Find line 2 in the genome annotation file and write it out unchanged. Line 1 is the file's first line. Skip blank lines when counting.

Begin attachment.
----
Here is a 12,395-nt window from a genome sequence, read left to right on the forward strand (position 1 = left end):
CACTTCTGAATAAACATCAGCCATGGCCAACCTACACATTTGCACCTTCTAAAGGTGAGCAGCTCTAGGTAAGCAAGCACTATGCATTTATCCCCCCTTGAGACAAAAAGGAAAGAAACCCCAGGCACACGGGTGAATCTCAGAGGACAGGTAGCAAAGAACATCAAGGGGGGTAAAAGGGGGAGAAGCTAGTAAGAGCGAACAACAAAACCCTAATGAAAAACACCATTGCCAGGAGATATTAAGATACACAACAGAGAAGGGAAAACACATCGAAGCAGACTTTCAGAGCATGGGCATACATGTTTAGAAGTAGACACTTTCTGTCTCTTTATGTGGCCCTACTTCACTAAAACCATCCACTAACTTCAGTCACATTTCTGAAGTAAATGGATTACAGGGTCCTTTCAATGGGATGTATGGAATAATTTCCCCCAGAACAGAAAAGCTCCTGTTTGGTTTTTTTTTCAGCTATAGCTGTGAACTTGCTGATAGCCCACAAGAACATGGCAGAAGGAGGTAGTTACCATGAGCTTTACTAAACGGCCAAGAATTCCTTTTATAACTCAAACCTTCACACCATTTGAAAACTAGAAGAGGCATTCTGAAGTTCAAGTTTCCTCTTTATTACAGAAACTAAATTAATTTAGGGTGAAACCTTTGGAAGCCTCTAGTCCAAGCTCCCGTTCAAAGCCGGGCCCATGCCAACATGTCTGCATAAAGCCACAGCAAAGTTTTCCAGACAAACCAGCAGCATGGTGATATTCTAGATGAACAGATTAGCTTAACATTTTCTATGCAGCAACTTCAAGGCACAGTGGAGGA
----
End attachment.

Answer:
CACTTCTGAATAAACATCAGCCATGGCCAACCTACACATTTGCACCTTCTAAAGGTGAGCAGCTCTAGGTAAGCAAGCACTATGCATTTATCCCCCCTTGAGACAAAAAGGAAAGAAACCCCAGGCACACGGGTGAATCTCAGAGGACAGGTAGCAAAGAACATCAAGGGGGGTAAAAGGGGGAGAAGCTAGTAAGAGCGAACAACAAAACCCTAATGAAAAACACCATTGCCAGGAGATATTAAGATACACAACAGAGAAGGGAAAACACATCGAAGCAGACTTTCAGAGCATGGGCATACATGTTTAGAAGTAGACACTTTCTGTCTCTTTATGTGGCCCTACTTCACTAAAACCATCCACTAACTTCAGTCACATTTCTGAAGTAAATGGATTACAGGGTCCTTTCAATGGGATGTATGGAATAATTTCCCCCAGAACAGAAAAGCTCCTGTTTGGTTTTTTTTTCAGCTATAGCTGTGAACTTGCTGATAGCCCACAAGAACATGGCAGAAGGAGGTAGTTACCATGAGCTTTACTAAACGGCCAAGAATTCCTTTTATAACTCAAACCTTCACACCATTTGAAAACTAGAAGAGGCATTCTGAAGTTCAAGTTTCCTCTTTATTACAGAAACTAAATTAATTTAGGGTGAAACCTTTGGAAGCCTCTAGTCCAAGCTCCCGTTCAAAGCCGGGCCCATGCCAACATGTCTGCATAAAGCCACAGCAAAGTTTTCCAGACAAACCAGCAGCATGGTGATATTCTAGATGAACAGATTAGCTTAACATTTTCTATGCAGCAACTTCAAGGCACAGTGGAGGA